Interestingly, it is worth acknowledging that other factors might play a part in you developing symptoms with a cervical radiculopathy. How you are feeling, how well you sleep,  whether you are dealing with emotional hardship or stress at the time, your physical fitness and the support network you have around you can all play a part in whether you develop symptoms or not.


Should I go to Accident and Emergency?

A cervical radiculopathy can potentially be very painful and as such, quite distressing and worrying. For most people, they are able to make a recovery without needing to seek more help than just a GP and their physiotherapist.


Is there anything I should look out for?

In most cases, the symptoms associated with a cervical radiculopathy are easily recognised, but occasionally there are things that do not fit and should be highlighted to your doctor, nurse or physio.

  • Generally feeling unwell and/or a temperature alongside your neck pain
  • A history of trauma that started your neck pain
  • Pain or symptoms that travel into your face
  • Shortness of breath, especially if you are a smoker
  • Headaches that are different to your normal headaches
  • Changes in your vision, speech or hearing alongside your neck pain

The following symptoms would be considered rare with cervical radiculopathy and if you develop any of the following you should seek medical attention urgently.

  • Difficulty coordinating your arms or legs
  • Pins and needles or numbness in your both your arms, or both your legs or all limbs
  • Changes in your bladder/ bowel or sexual function since the injury

How is a cervical radiculopathy disorder diagnosed?

In most cases, cervical radiculopathies can be diagnosed through the clinical features (what it looks like and how it behaves), your symptoms (what you tell us about your neck) and the clinical assessment (testing the movements etc.). An X-ray or MRI of the neck is not normally required. 


Why are X-rays/scans not always required?

In a lot of cases, the information we as healthcare professionals can get from asking you questions and testing the neck is enough to make a decision. X-rays/scans are very useful tools (and would always be ordered if needed), as they show you what your neck looks like on the inside. However, in some cases what your neck looks like on the inside doesn’t really marry up with what your problem might be.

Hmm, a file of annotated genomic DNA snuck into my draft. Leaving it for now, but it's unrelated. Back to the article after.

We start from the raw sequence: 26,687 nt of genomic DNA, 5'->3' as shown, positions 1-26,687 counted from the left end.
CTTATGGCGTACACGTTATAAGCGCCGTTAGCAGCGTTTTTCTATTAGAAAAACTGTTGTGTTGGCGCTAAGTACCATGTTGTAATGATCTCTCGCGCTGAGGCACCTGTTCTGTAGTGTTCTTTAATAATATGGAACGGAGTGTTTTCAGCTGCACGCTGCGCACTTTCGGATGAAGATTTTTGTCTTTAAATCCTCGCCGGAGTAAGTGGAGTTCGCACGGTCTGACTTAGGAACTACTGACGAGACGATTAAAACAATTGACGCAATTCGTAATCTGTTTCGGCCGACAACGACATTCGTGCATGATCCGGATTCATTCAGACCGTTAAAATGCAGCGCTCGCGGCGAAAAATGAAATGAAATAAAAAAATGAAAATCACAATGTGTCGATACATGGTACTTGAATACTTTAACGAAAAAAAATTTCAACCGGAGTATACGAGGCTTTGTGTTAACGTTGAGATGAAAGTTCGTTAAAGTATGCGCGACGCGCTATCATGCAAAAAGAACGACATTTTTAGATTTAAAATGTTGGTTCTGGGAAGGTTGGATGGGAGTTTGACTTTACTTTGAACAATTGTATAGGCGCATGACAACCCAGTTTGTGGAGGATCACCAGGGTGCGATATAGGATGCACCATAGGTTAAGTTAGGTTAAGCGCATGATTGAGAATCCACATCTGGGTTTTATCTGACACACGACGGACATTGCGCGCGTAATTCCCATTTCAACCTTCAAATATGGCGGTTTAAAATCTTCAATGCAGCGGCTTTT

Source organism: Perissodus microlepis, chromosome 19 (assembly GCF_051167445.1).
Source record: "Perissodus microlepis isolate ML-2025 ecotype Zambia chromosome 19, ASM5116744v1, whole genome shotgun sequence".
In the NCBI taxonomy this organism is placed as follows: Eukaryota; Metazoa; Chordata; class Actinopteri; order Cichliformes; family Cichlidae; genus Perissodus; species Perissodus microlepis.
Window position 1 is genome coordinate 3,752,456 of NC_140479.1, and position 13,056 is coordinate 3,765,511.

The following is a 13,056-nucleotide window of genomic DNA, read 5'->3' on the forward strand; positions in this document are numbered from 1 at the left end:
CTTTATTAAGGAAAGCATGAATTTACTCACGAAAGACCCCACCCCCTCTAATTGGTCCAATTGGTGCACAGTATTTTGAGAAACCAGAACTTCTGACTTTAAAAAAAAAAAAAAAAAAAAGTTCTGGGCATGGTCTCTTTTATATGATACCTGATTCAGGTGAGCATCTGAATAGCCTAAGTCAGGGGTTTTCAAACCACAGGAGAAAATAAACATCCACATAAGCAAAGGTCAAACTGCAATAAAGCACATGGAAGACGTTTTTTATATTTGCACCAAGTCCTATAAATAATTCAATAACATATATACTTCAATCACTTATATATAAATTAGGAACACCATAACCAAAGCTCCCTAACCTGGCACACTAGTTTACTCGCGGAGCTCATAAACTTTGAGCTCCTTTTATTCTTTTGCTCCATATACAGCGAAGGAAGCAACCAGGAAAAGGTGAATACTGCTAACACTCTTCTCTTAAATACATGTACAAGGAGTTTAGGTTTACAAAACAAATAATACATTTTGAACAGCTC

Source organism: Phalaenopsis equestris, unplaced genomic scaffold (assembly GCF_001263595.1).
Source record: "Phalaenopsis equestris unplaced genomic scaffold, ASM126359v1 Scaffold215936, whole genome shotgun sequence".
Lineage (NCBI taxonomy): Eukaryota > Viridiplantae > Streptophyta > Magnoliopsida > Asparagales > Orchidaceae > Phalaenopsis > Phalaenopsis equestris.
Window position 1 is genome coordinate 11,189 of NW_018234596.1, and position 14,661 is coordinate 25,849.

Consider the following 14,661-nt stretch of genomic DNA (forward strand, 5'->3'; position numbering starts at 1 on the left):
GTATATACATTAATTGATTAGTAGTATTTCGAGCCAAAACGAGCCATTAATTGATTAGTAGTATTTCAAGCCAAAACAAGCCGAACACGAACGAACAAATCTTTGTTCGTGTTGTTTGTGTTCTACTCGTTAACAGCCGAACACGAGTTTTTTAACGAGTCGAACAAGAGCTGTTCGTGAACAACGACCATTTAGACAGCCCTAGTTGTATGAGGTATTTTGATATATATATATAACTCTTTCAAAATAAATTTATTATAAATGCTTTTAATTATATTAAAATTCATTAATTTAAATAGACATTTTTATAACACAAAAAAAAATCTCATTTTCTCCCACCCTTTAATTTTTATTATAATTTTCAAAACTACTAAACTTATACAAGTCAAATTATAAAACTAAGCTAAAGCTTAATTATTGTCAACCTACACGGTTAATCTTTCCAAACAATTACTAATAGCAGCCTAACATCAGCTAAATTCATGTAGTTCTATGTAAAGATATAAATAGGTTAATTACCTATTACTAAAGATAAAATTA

There is growing evidence (experiments and clinical studies) that demonstrate what you see is not always what you get with X-rays and scans and that a lot of the so-called ‘worn out’ or ‘abnormal’ findings are seen commonly in people with no pain, stiffness or symptoms.

In a large study of over 1200 people, Nakashima et al. (2015) demonstrated that most of the common ‘problems’ found in neck scans, including disk changes, are seen as much and sometimes more, in people WITHOUT any pain, stiffness or symptoms as those with symptoms.

What this means is that what you say about your neck issue, how you move and how you feel etc. are often more important than the results of an X-ray or scan.

What can I do to help myself?

Reassuringly, there are lots of things that you can do to help get your neck going and start your rehabilitation.

What can physiotherapy do for me?

Physiotherapy for neck complaints including cervical radiculopathies can be very effective. We offer a range of options to help you manage your complaint with exercise, education and lifestyle advice/ coaching forming the main part of what we can offer you. We are able to offer other treatments including manual therapy and acupuncture if deemed appropriate, however these would only likely be offered alongside the exercise, education and lifestyle advice.


Will it get better?